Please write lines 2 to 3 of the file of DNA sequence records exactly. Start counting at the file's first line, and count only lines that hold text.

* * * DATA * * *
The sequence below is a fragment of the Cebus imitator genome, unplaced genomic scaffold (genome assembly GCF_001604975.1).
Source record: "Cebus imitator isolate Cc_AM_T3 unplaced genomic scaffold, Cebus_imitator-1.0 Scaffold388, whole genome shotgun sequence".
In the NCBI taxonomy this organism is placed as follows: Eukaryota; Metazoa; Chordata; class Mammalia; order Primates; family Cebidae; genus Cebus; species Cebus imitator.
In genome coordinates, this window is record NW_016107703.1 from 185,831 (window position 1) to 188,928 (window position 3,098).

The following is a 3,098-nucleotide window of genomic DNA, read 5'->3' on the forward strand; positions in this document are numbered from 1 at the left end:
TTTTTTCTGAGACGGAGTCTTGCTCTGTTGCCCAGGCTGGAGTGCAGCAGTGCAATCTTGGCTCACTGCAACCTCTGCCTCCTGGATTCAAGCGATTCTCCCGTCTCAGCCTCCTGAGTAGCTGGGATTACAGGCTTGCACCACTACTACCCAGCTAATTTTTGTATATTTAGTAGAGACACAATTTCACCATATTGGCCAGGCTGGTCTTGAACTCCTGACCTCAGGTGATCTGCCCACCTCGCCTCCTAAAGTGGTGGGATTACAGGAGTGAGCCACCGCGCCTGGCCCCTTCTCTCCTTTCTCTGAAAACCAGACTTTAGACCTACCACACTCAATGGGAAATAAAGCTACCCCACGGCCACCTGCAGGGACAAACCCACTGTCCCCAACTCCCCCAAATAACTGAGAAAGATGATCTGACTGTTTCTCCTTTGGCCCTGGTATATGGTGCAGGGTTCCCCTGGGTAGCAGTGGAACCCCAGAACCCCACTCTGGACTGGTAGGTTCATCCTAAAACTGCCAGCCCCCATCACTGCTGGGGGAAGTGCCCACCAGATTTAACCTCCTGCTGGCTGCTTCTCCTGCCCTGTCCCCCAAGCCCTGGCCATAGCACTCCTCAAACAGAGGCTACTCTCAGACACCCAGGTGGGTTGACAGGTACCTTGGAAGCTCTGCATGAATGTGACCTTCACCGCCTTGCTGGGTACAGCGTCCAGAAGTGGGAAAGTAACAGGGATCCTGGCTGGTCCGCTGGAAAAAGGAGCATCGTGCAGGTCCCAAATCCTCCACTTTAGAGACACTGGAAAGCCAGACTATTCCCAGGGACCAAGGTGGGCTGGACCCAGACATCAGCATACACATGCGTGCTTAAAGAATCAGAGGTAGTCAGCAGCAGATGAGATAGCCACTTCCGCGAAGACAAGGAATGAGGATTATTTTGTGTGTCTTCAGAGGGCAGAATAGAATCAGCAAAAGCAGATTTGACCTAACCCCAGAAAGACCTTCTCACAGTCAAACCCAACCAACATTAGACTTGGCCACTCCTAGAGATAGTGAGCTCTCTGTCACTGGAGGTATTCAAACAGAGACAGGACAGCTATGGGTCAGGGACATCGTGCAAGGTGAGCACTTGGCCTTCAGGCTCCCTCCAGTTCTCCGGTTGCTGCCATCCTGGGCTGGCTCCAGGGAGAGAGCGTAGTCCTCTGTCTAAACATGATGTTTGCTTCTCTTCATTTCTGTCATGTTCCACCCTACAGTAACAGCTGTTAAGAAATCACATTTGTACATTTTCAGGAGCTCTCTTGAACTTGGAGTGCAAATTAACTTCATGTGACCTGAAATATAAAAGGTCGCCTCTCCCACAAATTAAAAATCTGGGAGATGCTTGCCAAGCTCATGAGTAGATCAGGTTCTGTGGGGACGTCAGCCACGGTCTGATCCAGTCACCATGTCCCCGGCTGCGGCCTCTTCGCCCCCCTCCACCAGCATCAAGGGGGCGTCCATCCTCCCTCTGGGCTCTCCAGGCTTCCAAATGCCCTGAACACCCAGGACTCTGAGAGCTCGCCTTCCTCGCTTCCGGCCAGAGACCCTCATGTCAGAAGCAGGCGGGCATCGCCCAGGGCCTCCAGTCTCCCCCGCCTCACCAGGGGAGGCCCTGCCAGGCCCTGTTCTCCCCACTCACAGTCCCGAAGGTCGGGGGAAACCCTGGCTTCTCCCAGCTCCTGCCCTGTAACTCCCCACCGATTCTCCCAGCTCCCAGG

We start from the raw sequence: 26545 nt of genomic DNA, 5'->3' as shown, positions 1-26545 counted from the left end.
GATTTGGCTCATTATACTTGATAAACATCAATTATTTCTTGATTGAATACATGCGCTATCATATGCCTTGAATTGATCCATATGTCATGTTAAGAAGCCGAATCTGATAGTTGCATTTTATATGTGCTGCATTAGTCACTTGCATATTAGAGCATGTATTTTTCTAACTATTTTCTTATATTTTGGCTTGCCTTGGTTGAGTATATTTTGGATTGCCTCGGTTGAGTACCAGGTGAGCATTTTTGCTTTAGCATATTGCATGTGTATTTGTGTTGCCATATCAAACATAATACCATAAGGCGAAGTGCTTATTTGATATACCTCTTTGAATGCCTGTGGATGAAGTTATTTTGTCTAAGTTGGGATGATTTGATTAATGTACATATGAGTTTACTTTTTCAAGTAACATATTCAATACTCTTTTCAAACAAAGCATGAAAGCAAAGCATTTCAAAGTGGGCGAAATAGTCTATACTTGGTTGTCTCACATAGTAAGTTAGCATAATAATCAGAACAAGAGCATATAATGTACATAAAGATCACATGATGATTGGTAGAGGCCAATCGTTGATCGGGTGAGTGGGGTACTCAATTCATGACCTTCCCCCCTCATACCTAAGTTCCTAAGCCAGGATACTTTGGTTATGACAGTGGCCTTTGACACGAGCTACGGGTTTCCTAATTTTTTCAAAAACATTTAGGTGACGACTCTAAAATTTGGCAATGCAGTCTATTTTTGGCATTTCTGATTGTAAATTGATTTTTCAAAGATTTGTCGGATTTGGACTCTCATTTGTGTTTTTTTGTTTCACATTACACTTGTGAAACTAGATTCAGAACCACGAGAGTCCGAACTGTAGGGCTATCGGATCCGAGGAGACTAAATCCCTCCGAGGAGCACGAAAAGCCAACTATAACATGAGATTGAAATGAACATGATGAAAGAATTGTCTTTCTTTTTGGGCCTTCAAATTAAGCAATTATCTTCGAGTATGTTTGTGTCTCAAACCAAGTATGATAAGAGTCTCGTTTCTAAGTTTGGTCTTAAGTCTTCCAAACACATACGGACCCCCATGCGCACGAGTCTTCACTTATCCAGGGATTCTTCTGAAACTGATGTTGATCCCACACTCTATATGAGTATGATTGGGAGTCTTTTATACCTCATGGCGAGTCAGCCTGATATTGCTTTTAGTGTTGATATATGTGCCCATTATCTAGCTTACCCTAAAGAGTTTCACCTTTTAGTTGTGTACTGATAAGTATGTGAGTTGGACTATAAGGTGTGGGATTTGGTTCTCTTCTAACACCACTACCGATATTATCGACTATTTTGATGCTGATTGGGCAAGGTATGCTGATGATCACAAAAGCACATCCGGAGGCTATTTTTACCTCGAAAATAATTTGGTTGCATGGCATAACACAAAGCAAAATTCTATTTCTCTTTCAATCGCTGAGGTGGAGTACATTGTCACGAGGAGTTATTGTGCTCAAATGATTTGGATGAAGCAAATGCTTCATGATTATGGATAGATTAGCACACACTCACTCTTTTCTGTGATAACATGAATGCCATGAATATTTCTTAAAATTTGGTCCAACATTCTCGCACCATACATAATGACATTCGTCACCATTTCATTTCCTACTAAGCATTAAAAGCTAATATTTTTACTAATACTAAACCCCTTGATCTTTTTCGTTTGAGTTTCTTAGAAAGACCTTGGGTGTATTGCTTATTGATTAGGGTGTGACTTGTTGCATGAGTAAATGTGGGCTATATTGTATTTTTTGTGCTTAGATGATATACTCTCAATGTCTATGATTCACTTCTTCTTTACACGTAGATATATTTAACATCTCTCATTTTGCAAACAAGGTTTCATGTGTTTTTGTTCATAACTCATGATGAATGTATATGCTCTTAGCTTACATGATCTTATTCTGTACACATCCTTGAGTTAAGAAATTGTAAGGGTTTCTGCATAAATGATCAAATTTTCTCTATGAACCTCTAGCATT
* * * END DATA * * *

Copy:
Source record: "Cebus imitator isolate Cc_AM_T3 unplaced genomic scaffold, Cebus_imitator-1.0 Scaffold388, whole genome shotgun sequence".
In the NCBI taxonomy this organism is placed as follows: Eukaryota; Metazoa; Chordata; class Mammalia; order Primates; family Cebidae; genus Cebus; species Cebus imitator.